Letting go of the pressure to always have an ‘other half’ can be freeing in itself. Don’t underestimate the value of your friendships, especially female ones.

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SEX is empowering:

Learning what you like (this applies to anyone with a sexual partner- in a relationship or not) is CRUCIAL.

Women have always been expected to satisfy men in terms of sex, the language was never granted to us regarding how to communicate our desires, and how to find pleasure.

Consent in this country has always been a murky topic, hidden under the surface.

 
 
 
 
 
 
 
 
 
 
 
 
 
 
 

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I never heard the word mentioned until I went to college, and by the time I learnt the word’s true meaning, I had already had unconsensual experiences without truly understanding them at all.

Educating ourselves about consent, and only having relationships with those who truly respect us and our bodies can be incredibly empowering.

Learn how to say no, be selfish.

Women cannot be expected to please everyone, all the time. Often we have to work incredibly hard, in our employment or relationships, to get the achievements we deserve.

Learning to put yourself first can be a massive way of respecting our own mental health and practicing self-love and acceptance.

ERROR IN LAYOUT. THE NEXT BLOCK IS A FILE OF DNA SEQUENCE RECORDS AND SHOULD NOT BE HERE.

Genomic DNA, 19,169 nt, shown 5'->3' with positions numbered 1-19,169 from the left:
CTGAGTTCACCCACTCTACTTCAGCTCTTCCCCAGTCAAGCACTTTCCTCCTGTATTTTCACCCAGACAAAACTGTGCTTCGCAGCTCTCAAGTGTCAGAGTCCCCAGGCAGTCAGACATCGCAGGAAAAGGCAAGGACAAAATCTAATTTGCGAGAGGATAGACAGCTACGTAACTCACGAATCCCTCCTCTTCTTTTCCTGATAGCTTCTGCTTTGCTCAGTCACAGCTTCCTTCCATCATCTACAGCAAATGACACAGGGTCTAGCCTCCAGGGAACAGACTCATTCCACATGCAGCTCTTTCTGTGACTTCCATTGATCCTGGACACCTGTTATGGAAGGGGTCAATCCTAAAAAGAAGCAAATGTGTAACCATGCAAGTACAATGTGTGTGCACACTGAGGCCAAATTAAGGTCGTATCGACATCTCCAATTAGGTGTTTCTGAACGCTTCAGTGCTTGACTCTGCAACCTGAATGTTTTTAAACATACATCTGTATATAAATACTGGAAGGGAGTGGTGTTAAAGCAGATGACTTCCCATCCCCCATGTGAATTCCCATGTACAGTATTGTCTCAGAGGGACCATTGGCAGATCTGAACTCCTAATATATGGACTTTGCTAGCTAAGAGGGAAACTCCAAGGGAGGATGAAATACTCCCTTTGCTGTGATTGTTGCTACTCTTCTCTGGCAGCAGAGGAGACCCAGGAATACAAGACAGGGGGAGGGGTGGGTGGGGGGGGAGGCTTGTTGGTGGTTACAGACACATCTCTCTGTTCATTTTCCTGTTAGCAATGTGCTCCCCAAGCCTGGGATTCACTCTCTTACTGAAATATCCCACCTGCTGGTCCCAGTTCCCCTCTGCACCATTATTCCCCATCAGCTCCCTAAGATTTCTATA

Ask yourself, what do YOU want, instead of what does everyone else want of you.

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Learning new skills

Self -defence classes, a new language, a skill such as website building, graphic design, even calligraphy. Why not?

If you have valuable assets such as the ability to drive, and even do nitpicky jobs such as online banking or tax can be empowering in terms of releasing yourself from co-dependence.

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Don’t let opportunities pass you by.

Go with your instincts. Do what you’ve always wanted to do, but always found an excuse never to do it. You miss 100% of the chances you let pass by, and you never know how much you can gain from letting your fears dissipate and challenging yourself.

Mental health

The importance of having a health mind can never be underestimated. Take personal time whenever you know that you need it, don't succumb to pressure. 

 
 
 
 
 
 
 
 
 
 
 
 
 
 
 

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Body confidence

Society makes it so damn hard to allow you to feel secure in your own skin. In a world with such fascination with image and beauty, loving yourself is a completely rebellious act.

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Everyone is unique, so don’t try to fit a beauty mould which will undoubtedly change in the next five to ten years.